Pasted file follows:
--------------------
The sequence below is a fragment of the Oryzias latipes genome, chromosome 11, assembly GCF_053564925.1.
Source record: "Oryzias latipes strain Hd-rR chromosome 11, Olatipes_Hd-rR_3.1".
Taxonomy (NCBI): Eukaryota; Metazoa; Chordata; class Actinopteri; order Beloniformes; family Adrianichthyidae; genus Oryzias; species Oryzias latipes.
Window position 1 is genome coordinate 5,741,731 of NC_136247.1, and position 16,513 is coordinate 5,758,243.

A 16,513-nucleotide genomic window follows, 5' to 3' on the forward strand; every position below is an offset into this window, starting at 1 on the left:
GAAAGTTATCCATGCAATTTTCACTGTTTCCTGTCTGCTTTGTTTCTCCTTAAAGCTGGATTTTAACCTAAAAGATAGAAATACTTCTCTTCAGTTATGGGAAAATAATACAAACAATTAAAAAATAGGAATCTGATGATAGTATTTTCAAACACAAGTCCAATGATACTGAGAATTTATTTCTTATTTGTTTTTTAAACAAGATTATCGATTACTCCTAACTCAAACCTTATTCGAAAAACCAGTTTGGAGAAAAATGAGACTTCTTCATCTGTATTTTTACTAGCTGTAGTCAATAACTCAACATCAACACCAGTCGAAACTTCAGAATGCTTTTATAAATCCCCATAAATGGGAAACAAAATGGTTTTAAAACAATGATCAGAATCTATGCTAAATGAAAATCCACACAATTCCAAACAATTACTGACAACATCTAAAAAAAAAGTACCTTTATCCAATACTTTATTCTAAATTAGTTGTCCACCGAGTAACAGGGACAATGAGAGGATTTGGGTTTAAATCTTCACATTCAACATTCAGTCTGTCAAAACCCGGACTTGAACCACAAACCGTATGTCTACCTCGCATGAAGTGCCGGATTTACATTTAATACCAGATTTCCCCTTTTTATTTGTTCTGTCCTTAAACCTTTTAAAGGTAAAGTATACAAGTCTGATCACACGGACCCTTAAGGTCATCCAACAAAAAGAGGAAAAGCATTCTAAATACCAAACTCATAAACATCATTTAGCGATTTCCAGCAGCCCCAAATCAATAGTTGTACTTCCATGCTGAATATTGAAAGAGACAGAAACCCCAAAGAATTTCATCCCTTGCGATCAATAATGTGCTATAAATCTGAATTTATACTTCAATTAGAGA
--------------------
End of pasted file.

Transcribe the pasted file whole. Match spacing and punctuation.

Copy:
The sequence below is a fragment of the Oryzias latipes genome, chromosome 11, assembly GCF_053564925.1.
Source record: "Oryzias latipes strain Hd-rR chromosome 11, Olatipes_Hd-rR_3.1".
Taxonomy (NCBI): Eukaryota; Metazoa; Chordata; class Actinopteri; order Beloniformes; family Adrianichthyidae; genus Oryzias; species Oryzias latipes.
Window position 1 is genome coordinate 5,741,731 of NC_136247.1, and position 16,513 is coordinate 5,758,243.

A 16,513-nucleotide genomic window follows, 5' to 3' on the forward strand; every position below is an offset into this window, starting at 1 on the left:
GAAAGTTATCCATGCAATTTTCACTGTTTCCTGTCTGCTTTGTTTCTCCTTAAAGCTGGATTTTAACCTAAAAGATAGAAATACTTCTCTTCAGTTATGGGAAAATAATACAAACAATTAAAAAATAGGAATCTGATGATAGTATTTTCAAACACAAGTCCAATGATACTGAGAATTTATTTCTTATTTGTTTTTTAAACAAGATTATCGATTACTCCTAACTCAAACCTTATTCGAAAAACCAGTTTGGAGAAAAATGAGACTTCTTCATCTGTATTTTTACTAGCTGTAGTCAATAACTCAACATCAACACCAGTCGAAACTTCAGAATGCTTTTATAAATCCCCATAAATGGGAAACAAAATGGTTTTAAAACAATGATCAGAATCTATGCTAAATGAAAATCCACACAATTCCAAACAATTACTGACAACATCTAAAAAAAAAGTACCTTTATCCAATACTTTATTCTAAATTAGTTGTCCACCGAGTAACAGGGACAATGAGAGGATTTGGGTTTAAATCTTCACATTCAACATTCAGTCTGTCAAAACCCGGACTTGAACCACAAACCGTATGTCTACCTCGCATGAAGTGCCGGATTTACATTTAATACCAGATTTCCCCTTTTTATTTGTTCTGTCCTTAAACCTTTTAAAGGTAAAGTATACAAGTCTGATCACACGGACCCTTAAGGTCATCCAACAAAAAGAGGAAAAGCATTCTAAATACCAAACTCATAAACATCATTTAGCGATTTCCAGCAGCCCCAAATCAATAGTTGTACTTCCATGCTGAATATTGAAAGAGACAGAAACCCCAAAGAATTTCATCCCTTGCGATCAATAATGTGCTATAAATCTGAATTTATACTTCAATTAGAGA